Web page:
The Importance of User Experience Design
User Experience (UX) has recently been getting a lot of attention when it comes to its application to digital services. In this article, we touch on the current state UX in the industry and why you should care about it.
What is User Experience?
User experience (UX) refers to a person’s emotions and attitudes about using a particular product, system or service.
User experience is not a new concept but its application to digital products is a relatively new and an exciting area of study. Principles of UX can be applied to any process that involves human-computer interaction. Since humans connect with their environment in an emotional way, it’s no surprise that UX has found its way into the digital product design market.
Why should we care about User Experience?
An increasing number of our daily functions now incorporate use of technology. Whether we are at work, at home or travelling, technology continues to automate our lives. With the introduction of pocket-sized computers (smartphones), we now have, more than ever, developed a personal and almost symbiotic relationship with technology. Invention of touchscreen and voice command have brought us human-computer interactive experiences there were once only dreamt of in science fiction.
As industry innovates and expands the horizons of what is technologically possible, UX researchers continue to strive and find ways in order to make complex human-computer interaction more seamless and transparent. It is a result of applied UX research that we never leave our homes without our smartphone. Long gone are the days when we had to face a steep learning curve to perform even the basic functions on a computer. Instead, we see small children effortlessly swiping on tablet before developing ability to speak.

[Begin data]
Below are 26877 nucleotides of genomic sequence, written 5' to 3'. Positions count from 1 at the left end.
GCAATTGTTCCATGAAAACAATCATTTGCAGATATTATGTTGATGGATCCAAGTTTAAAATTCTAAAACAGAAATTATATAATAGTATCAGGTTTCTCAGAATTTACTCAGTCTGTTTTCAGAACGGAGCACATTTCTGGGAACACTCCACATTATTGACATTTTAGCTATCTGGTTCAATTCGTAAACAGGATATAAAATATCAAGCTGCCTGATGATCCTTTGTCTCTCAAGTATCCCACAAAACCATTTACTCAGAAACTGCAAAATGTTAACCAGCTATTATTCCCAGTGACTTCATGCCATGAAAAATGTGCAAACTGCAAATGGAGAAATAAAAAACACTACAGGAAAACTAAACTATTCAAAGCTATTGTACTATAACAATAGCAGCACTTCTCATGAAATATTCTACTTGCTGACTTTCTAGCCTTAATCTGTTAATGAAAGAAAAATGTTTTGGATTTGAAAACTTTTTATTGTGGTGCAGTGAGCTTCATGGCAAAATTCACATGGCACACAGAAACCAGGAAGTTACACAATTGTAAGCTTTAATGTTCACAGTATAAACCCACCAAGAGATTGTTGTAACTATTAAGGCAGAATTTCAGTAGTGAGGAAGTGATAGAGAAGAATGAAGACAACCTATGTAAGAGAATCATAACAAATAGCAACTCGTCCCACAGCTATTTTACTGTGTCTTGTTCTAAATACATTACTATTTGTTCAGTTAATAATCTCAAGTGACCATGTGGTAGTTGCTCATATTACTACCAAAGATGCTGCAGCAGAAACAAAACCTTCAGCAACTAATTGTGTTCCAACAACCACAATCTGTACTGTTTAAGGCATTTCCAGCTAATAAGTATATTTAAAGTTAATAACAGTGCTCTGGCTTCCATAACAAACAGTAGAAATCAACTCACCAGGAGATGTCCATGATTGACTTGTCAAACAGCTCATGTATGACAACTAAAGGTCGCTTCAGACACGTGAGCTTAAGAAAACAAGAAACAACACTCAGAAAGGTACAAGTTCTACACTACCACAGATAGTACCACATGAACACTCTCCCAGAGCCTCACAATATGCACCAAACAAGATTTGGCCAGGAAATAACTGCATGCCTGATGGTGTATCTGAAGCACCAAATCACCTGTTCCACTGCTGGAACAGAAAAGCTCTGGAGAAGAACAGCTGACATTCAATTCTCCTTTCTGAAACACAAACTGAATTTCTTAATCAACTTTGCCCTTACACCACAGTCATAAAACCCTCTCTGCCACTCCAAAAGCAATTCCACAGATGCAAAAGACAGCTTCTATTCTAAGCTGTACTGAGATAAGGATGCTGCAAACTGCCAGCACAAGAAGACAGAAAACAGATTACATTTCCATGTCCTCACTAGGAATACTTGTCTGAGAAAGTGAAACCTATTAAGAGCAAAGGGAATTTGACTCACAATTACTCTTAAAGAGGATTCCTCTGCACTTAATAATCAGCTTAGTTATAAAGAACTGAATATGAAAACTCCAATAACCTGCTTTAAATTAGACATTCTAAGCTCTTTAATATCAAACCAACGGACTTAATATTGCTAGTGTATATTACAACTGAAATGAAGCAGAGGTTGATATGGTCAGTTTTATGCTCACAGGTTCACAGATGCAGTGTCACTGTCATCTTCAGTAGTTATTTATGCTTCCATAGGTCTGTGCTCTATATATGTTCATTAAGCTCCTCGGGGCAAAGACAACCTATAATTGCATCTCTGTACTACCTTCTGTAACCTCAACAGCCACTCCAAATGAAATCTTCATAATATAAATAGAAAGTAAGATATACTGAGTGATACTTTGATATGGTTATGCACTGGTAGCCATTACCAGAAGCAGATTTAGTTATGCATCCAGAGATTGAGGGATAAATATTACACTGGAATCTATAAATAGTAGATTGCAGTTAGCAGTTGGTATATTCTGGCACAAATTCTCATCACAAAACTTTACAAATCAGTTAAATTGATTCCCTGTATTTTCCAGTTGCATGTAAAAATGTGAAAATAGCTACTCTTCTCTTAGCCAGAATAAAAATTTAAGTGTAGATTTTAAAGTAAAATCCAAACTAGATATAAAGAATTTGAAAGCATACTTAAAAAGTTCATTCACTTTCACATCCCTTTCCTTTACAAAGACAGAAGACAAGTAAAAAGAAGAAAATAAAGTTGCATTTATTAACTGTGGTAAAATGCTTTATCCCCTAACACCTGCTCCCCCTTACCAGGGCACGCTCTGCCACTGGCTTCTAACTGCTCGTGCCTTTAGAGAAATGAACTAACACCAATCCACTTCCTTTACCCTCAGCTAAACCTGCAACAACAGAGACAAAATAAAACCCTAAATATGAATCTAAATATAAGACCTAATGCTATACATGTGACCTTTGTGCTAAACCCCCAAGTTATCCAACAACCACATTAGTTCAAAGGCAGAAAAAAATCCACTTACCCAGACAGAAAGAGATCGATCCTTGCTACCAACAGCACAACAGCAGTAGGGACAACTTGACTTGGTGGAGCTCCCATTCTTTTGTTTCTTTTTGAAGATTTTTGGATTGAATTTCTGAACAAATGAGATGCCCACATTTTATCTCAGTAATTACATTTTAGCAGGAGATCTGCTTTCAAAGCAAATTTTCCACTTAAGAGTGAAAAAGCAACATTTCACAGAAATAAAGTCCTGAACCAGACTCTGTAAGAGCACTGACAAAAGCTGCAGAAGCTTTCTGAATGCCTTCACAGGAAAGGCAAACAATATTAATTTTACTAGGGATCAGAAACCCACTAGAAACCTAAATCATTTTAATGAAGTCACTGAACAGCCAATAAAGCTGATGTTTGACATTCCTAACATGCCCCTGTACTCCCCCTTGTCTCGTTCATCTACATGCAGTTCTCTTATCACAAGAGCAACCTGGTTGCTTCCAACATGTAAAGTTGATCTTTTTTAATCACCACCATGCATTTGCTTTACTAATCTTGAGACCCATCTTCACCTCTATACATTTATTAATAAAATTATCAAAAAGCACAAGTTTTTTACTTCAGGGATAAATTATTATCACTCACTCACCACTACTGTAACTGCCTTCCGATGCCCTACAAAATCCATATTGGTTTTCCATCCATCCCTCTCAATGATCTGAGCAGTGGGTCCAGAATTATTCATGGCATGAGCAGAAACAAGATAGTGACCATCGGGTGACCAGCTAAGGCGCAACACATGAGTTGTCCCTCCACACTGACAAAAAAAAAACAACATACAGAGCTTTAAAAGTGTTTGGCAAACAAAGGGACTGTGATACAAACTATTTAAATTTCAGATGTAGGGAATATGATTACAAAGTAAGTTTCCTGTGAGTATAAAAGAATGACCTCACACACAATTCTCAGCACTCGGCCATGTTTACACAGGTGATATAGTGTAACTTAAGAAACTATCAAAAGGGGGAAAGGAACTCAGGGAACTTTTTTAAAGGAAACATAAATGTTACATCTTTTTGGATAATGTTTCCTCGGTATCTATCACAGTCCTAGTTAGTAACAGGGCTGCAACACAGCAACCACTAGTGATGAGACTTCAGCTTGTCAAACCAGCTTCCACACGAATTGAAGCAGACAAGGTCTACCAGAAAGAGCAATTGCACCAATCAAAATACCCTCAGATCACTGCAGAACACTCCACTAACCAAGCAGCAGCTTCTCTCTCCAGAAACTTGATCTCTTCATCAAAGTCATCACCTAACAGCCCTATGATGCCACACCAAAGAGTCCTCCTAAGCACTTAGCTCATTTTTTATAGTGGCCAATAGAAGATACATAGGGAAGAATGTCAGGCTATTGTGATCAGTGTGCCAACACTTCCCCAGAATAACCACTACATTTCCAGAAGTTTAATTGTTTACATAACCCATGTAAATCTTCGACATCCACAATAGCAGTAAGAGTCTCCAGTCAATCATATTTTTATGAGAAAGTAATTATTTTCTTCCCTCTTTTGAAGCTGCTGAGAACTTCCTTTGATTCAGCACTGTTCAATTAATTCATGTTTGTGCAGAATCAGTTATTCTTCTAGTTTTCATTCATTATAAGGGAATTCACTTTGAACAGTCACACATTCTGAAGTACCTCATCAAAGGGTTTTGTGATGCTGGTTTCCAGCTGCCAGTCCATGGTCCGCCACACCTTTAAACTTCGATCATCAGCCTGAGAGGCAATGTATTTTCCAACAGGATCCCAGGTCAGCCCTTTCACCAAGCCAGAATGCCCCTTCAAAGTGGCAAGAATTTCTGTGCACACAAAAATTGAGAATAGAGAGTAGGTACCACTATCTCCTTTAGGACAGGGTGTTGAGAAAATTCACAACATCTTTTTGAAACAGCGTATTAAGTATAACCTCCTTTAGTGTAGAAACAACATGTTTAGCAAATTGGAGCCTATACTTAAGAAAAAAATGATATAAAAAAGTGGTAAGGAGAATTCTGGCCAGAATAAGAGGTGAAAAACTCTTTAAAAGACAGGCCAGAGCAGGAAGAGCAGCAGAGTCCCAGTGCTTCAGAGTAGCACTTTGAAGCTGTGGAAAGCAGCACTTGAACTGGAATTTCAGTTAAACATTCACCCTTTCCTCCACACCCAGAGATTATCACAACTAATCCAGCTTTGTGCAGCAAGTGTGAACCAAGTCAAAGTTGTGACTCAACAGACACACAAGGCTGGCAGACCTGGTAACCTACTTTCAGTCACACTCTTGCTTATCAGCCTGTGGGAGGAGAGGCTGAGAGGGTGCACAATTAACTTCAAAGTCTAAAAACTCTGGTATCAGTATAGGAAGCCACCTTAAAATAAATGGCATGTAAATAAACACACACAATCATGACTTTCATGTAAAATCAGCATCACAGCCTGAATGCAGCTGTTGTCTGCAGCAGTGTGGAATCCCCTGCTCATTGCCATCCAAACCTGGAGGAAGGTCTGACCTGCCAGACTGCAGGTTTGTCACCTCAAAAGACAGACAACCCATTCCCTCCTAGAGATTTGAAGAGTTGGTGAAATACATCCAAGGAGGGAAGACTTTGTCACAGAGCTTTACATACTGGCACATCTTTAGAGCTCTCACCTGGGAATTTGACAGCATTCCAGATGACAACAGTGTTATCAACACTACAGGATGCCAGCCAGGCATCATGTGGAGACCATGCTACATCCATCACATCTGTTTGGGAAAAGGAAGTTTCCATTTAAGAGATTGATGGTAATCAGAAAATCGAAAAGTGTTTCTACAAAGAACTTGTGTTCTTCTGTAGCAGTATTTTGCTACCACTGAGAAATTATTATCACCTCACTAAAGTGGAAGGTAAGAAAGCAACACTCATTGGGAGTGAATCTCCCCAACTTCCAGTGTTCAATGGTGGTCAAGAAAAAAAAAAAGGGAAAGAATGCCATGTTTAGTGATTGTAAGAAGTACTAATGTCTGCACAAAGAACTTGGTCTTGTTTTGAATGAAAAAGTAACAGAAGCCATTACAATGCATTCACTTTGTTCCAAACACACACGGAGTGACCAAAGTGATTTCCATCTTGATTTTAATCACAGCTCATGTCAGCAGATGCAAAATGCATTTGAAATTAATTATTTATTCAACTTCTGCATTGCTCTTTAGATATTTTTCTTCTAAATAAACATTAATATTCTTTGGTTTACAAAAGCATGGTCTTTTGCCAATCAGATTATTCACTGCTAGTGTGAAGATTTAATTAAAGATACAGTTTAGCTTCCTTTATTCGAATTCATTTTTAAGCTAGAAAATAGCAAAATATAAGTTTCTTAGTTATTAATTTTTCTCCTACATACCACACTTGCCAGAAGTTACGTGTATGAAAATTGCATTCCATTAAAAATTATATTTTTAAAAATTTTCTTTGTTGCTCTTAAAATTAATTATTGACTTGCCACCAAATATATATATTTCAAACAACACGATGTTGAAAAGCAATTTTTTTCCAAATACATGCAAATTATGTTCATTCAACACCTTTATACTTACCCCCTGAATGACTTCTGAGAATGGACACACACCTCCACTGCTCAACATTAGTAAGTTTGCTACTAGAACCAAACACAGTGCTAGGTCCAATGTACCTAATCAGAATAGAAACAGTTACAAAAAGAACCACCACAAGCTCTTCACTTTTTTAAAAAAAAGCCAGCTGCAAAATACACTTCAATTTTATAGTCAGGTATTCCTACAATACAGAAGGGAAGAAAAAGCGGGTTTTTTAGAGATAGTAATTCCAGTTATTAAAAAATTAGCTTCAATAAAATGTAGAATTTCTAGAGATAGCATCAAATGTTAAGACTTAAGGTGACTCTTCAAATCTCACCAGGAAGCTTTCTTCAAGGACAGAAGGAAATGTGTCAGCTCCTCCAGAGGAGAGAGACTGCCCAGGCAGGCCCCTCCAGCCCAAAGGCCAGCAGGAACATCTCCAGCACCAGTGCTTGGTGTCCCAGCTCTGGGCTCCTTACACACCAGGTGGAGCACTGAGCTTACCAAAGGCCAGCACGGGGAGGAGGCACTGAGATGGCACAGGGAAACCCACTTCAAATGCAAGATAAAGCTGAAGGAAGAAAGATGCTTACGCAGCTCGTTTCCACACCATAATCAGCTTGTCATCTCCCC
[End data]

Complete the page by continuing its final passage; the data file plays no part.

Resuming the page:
As a consequence of applied UX concepts, we now expect digital products to interact with us a certain way. If these principles of UX are ignored during the design process, virtually any digital product is guaranteed to fail … no matter how many great functions it has.
The User Centered Design (UCD) Movement
Digital systems are becoming complex and sophisticated to meet the challenging demands of users. UCD ensures that its not the end user who gets punished for the ever growing complexity of systems. Such systems must be designed so they can abstract the underlying complexity and make it invisible to the user. Memorable UX ensures that users will trust the system and continue using it in future. Ignoring UCD can mean poor user engagement and hence big losses for the business.
We built interaction based on what we thought worked — we designed for ourselves. The focus was on aesthetics and the brand, with little to no thought of how the people who would use the website would feel about it.
There was no science behind what we did. We did it because the results looked good, because they were creative (so we thought) and because that was what our clients wanted.
– Jacob Gube, Smashing Magazine
The importance of UCD came up as a rude awakening for companies like Microsoft and Nokia when huge chunks of their business was taken over by Apple. Apple learnt from its failures of the past (early Macintosh and Newton era) and built a successful franchise of products centered around UX.
UX & Web Industry
UX is paramount when it comes to products served over the web; let it be corporate websites, productivity tools, online retail outlets or social networks. UX design decisions involve intricate choice of fonts, placement of menus, call-to-action elements, product and services display, checkout processes, etc to stir emotions and make a memorable experience.
Over the course of years, UX in Web Industry has matured. Well established trends can be observed across a variety of web based services.
Despite tried and tested trends, startups continue to invent more efficient workflows of consuming online services. A recent startup success story is Slack, that took a big chunk of users away from the big players in workplace management services. Between January 2015 and October 2015, Slack’s user base grew from 8000 to over a million active users. The Financial Times wrote in March 2015 that Slack was the first business technology to have crossed from business into personal use since Microsoft Office and the BlackBerry. Companies as big as eBay, Sony, Yelp, and NBCUniversal use Slack everyday, replacing industry standard tools such as Dropbox and conventional email.